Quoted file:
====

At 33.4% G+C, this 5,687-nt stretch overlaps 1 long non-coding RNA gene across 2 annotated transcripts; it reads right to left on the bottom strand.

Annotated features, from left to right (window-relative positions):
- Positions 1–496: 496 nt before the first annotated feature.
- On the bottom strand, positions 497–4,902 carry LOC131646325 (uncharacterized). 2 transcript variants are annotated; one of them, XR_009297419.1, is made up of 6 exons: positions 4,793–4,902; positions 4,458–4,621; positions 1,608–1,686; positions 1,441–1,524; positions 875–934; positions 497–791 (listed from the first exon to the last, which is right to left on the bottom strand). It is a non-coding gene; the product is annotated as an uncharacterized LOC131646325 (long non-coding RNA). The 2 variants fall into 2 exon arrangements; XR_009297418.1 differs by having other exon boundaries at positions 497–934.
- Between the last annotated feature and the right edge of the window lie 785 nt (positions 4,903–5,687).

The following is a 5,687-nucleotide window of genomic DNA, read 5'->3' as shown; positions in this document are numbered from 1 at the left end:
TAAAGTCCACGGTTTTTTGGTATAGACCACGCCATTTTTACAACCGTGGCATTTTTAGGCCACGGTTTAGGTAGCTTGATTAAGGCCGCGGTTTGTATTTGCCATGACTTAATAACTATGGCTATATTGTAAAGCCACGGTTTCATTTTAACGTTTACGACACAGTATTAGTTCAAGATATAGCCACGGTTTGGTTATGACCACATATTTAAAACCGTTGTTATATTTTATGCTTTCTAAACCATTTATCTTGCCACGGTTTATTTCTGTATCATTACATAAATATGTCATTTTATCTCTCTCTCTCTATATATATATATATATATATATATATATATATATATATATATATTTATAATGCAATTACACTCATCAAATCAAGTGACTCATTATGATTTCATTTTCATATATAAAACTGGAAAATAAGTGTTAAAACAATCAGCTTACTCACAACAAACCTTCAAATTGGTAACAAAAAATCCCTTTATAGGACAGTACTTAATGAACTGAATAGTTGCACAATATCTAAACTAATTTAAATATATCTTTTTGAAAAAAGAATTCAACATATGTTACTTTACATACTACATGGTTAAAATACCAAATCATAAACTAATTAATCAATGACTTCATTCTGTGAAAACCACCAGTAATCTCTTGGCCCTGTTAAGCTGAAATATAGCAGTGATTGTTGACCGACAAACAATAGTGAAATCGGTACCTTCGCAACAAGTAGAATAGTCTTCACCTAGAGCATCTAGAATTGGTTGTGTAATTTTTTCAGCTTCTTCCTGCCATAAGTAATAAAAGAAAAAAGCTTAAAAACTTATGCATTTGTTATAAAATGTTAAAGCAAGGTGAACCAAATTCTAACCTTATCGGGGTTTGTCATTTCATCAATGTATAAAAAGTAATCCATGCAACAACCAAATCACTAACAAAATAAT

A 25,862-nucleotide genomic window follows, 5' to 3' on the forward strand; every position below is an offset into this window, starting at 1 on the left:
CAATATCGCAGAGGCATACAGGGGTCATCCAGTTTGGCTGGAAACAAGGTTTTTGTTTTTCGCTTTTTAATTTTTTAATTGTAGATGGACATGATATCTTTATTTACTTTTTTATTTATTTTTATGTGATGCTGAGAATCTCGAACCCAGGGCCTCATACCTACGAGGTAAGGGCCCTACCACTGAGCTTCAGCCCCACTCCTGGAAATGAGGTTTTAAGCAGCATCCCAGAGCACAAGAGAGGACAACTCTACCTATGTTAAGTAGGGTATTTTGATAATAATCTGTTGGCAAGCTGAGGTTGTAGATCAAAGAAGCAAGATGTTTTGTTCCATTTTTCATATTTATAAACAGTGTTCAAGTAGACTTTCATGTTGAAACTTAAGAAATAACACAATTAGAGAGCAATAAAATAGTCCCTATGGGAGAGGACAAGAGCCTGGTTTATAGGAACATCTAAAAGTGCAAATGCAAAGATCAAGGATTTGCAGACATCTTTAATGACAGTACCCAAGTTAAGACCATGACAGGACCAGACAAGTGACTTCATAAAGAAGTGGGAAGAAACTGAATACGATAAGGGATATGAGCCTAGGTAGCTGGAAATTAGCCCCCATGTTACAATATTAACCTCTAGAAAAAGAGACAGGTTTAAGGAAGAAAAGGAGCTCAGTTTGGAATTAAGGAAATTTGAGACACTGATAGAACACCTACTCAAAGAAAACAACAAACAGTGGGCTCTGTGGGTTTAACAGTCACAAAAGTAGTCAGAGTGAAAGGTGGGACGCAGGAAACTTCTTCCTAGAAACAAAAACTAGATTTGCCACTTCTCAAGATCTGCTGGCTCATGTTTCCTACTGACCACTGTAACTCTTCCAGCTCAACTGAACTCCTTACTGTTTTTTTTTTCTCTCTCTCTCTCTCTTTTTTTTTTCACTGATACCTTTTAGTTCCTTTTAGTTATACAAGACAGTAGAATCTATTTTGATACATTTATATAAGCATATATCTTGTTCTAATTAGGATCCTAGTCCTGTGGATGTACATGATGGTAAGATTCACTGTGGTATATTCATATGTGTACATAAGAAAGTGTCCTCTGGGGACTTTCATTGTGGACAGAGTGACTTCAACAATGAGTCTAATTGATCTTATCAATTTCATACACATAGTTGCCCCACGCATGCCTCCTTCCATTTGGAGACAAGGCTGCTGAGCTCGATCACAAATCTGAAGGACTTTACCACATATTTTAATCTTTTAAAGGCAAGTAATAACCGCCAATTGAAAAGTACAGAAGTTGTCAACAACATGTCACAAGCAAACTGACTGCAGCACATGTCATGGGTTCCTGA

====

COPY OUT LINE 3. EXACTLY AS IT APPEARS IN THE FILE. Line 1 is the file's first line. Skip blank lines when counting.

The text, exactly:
- Positions 1–496: 496 nt before the first annotated feature.